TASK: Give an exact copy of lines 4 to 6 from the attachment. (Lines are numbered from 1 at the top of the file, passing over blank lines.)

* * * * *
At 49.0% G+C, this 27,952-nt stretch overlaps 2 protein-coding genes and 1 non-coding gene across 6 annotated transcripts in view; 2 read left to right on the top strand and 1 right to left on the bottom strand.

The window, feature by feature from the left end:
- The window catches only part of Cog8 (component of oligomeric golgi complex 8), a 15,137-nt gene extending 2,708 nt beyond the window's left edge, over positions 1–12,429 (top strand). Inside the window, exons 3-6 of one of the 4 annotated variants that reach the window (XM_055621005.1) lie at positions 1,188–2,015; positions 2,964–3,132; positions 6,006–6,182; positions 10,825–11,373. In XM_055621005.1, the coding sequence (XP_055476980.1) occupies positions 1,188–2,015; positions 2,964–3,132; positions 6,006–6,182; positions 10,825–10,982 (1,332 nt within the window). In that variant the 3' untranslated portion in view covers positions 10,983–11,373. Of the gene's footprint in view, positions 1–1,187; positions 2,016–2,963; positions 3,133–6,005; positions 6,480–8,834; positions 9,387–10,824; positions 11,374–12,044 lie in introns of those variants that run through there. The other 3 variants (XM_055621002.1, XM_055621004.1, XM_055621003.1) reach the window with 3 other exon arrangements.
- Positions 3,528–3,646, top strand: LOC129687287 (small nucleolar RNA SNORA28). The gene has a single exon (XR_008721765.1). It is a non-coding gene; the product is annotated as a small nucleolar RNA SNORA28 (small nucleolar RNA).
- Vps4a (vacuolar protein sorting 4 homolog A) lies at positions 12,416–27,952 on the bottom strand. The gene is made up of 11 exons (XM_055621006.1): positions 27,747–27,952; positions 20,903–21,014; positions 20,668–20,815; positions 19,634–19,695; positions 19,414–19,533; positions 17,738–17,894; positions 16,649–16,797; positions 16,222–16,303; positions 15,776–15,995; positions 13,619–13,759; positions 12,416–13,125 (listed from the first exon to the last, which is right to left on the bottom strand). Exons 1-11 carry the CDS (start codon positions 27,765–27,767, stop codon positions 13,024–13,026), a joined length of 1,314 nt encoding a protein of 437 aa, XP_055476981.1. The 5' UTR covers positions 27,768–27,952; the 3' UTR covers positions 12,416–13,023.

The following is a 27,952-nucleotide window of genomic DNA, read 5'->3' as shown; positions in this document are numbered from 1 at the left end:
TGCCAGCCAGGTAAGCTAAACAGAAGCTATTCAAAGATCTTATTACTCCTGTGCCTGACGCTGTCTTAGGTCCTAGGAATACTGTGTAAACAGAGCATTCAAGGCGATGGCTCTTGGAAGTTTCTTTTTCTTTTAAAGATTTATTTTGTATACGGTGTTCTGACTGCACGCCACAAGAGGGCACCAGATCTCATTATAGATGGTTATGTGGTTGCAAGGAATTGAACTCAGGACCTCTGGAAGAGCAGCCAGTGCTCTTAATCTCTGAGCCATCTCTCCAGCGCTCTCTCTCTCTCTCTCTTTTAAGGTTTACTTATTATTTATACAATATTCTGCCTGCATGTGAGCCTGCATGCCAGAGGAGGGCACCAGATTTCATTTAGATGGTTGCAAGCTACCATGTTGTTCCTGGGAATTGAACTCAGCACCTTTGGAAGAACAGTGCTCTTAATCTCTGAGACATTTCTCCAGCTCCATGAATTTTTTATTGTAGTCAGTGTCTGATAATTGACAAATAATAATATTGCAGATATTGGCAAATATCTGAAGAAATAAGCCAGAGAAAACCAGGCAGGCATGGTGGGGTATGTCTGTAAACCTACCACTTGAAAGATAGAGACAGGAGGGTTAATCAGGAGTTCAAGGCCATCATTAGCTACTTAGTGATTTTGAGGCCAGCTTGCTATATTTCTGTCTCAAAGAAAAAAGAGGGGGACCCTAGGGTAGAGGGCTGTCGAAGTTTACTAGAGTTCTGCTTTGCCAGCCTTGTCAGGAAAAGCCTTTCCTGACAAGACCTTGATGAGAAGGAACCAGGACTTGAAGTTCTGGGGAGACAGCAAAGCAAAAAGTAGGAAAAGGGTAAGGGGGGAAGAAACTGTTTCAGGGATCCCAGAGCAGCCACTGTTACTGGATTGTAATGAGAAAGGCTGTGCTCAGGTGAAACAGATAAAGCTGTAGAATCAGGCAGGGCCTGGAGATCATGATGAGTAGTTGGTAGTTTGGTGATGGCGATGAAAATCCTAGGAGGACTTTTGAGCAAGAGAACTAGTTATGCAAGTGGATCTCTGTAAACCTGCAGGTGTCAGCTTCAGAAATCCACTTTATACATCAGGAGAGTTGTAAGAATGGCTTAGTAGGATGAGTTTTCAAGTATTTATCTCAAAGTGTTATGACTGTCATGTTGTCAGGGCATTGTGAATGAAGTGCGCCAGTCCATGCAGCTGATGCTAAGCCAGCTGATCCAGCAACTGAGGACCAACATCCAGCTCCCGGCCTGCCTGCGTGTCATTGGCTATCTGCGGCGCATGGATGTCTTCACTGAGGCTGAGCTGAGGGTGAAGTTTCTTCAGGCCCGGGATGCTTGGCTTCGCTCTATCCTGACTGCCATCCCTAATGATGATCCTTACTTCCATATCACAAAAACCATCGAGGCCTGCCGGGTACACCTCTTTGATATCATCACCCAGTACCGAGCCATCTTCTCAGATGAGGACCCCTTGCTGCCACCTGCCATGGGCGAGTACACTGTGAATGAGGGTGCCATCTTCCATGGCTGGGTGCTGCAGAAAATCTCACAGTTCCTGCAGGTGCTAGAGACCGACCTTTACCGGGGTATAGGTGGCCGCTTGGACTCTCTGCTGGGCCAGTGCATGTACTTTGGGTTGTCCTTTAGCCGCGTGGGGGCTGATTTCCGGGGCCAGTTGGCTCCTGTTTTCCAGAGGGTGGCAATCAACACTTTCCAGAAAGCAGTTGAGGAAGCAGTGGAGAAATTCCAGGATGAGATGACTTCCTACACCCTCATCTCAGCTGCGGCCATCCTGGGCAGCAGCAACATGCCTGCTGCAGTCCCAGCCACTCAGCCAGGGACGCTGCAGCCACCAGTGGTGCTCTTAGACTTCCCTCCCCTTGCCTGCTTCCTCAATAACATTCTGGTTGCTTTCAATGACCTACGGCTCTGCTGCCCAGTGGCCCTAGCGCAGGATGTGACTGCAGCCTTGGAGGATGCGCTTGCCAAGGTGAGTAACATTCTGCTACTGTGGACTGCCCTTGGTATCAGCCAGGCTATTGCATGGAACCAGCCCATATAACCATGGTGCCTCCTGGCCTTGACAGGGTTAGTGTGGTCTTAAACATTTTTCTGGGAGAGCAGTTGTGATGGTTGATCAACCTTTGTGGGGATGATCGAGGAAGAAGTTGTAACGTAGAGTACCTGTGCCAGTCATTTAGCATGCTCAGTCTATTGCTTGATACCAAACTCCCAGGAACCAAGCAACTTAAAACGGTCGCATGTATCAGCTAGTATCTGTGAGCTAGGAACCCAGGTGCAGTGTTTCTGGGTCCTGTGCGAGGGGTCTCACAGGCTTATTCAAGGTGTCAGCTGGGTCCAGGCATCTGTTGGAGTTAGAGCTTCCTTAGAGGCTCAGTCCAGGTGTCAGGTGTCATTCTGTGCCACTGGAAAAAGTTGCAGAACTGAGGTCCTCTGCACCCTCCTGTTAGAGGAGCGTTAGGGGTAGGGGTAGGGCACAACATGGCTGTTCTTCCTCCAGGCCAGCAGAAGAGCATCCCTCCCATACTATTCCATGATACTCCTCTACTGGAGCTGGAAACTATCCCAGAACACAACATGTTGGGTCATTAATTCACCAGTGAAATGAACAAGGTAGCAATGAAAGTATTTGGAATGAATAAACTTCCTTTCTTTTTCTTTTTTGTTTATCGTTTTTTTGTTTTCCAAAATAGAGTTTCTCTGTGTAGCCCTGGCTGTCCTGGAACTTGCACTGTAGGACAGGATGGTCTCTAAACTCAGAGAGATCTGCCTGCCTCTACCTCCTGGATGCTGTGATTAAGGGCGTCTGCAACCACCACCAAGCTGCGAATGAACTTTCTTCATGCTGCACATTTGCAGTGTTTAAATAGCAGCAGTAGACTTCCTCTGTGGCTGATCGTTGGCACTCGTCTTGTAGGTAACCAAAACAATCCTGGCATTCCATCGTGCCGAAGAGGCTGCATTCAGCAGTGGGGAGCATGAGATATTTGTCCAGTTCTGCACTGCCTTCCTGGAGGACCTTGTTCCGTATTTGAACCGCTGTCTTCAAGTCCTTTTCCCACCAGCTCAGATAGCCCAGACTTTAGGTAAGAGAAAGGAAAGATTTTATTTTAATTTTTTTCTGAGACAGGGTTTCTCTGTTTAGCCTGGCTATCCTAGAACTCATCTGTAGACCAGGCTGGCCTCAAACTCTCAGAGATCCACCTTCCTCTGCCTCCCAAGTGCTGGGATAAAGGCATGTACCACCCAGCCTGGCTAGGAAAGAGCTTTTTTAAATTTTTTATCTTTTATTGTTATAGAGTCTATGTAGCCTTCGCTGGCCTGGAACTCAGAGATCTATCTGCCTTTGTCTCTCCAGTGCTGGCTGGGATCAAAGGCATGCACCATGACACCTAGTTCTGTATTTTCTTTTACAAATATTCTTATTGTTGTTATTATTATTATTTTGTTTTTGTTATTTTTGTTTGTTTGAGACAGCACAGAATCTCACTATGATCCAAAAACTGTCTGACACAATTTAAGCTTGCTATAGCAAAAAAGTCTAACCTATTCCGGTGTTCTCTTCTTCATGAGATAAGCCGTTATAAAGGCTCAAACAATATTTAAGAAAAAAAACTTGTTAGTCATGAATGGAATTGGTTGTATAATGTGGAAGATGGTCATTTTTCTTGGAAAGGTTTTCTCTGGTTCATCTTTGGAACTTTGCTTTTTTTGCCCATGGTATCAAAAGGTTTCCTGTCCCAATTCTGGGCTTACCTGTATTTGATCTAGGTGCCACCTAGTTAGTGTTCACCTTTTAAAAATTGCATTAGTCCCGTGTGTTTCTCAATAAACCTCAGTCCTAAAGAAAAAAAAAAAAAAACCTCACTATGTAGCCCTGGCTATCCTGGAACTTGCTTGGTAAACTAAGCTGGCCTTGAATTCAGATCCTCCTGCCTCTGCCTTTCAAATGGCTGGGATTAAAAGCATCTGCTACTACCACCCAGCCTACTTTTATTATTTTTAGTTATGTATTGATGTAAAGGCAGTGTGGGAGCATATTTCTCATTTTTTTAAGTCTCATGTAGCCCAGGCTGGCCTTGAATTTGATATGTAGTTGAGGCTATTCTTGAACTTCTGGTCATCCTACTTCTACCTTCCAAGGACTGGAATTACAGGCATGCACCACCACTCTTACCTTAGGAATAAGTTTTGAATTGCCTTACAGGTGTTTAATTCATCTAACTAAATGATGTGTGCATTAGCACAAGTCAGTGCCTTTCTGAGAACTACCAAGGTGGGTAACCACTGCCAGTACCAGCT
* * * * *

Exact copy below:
- Positions 3,528–3,646, top strand: LOC129687287 (small nucleolar RNA SNORA28). The gene has a single exon (XR_008721765.1). It is a non-coding gene; the product is annotated as a small nucleolar RNA SNORA28 (small nucleolar RNA).
- Vps4a (vacuolar protein sorting 4 homolog A) lies at positions 12,416–27,952 on the bottom strand. The gene is made up of 11 exons (XM_055621006.1): positions 27,747–27,952; positions 20,903–21,014; positions 20,668–20,815; positions 19,634–19,695; positions 19,414–19,533; positions 17,738–17,894; positions 16,649–16,797; positions 16,222–16,303; positions 15,776–15,995; positions 13,619–13,759; positions 12,416–13,125 (listed from the first exon to the last, which is right to left on the bottom strand). Exons 1-11 carry the CDS (start codon positions 27,765–27,767, stop codon positions 13,024–13,026), a joined length of 1,314 nt encoding a protein of 437 aa, XP_055476981.1. The 5' UTR covers positions 27,768–27,952; the 3' UTR covers positions 12,416–13,023.

The following is a 27,952-nucleotide window of genomic DNA, read 5'->3' as shown; positions in this document are numbered from 1 at the left end: